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How this Wearable Patch Analyzes Sweat to Monitor Your Body

Professor Wei Gao, a post doctoral fellow at the University of California and recipient of 2016 MIT Technology Review 35 Innovators Under 35, spoke in February 2017 at Rice University about bioelectronic devices for personalize and precision medicine. His belief is that wearable biosensors and medical nanorobots combine health monitoring and therapy delivery to take us closer to personalized and precision medicine.

Research firm Tractica says healthcare is expected to be one of the biggest drivers for body sensors citing connected wearable patches as a key driver. Applications of wearable patches are not just for consumers but will fall into sports, enterprise and industrial markets as well. Tractica forecasts that body sensor shipments are expected to increase to 68 million in 2021 from 2.7 million units in 2015.

Where to start? Sweat. Monitoring sweat as a key biometric is not new. Sweat contains biomarkers like sodium, glucose and proteins that can be collected and measured non-invasively using sensors. Sweat has been used to monitor other conditions like cystic fibrosis, but now sweat can be used to monitor nutritional deficiencies, ion imbalances, elevated glucose levels and inflammation that industrial workers experience. Sweat can even tell a doctor if your medicines are not working properly.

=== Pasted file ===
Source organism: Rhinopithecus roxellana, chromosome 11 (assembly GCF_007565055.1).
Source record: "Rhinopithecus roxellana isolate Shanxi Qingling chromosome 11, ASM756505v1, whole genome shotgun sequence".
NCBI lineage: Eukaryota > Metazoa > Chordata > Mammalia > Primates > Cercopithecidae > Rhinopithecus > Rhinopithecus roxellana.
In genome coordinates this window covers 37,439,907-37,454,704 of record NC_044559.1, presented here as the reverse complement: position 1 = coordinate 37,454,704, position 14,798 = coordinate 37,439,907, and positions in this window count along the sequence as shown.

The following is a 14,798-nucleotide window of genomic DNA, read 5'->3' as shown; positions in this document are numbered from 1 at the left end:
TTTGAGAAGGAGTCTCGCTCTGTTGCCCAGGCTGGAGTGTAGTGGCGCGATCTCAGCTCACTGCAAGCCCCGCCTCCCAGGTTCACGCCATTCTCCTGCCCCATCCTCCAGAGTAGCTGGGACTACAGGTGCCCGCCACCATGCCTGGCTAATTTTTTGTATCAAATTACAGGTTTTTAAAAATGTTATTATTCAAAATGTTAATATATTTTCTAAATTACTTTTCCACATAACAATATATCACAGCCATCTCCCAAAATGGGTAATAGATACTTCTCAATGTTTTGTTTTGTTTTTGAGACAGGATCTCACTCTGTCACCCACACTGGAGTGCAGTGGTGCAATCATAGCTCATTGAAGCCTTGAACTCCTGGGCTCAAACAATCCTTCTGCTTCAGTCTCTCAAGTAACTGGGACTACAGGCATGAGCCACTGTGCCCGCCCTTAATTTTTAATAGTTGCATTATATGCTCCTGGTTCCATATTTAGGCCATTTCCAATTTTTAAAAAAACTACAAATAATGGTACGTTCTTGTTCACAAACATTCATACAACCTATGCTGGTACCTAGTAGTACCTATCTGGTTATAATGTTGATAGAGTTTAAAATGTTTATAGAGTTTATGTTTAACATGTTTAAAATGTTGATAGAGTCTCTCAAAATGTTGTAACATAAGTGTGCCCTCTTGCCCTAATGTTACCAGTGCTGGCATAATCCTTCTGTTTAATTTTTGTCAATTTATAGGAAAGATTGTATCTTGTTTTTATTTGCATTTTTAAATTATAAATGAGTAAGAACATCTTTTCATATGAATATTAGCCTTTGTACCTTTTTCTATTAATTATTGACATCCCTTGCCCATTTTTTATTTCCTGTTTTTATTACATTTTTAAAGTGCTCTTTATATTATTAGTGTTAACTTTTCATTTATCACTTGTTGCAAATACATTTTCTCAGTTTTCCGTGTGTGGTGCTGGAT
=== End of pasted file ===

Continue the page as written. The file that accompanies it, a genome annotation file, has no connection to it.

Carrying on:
Founded in 2015 Eccrine Systems, a sweat biometrics company, focused on making wearable sweat sensors for sports, industry and medicine to measure and transmit real-time data about human sweat.

Now there’s another new company focusing on sweat. Kenzen is a personalized health monitoring startup based in both Switzerland and California that’s created a wearable smart patch that analyzes sweat for changes in the body.

Users can connect the smart patch wirelessly to their smart phone and begin to get actionable health alerts and notifications in real-time based on their activity. The smart patch takes the data gathered from a user’s sweat and sends it to the smartphone app for analysis. Depending on the data, the app will alert the user if they’re in a medical situation, like dehydration.

“Sweat contains electrolytes, metabolites, small molecules and proteins that can tell you if your glucose levels are too high or if your body is dehydrated,” said Dr. Sonia Sousa, co-founder and CEO, Kenzen. “Until recently, sweat analysis wasn’t a standard testing procedure because it’s too hard to collect sweat. However, continued miniaturization and improvement of sensor technology have made it a viable option.”

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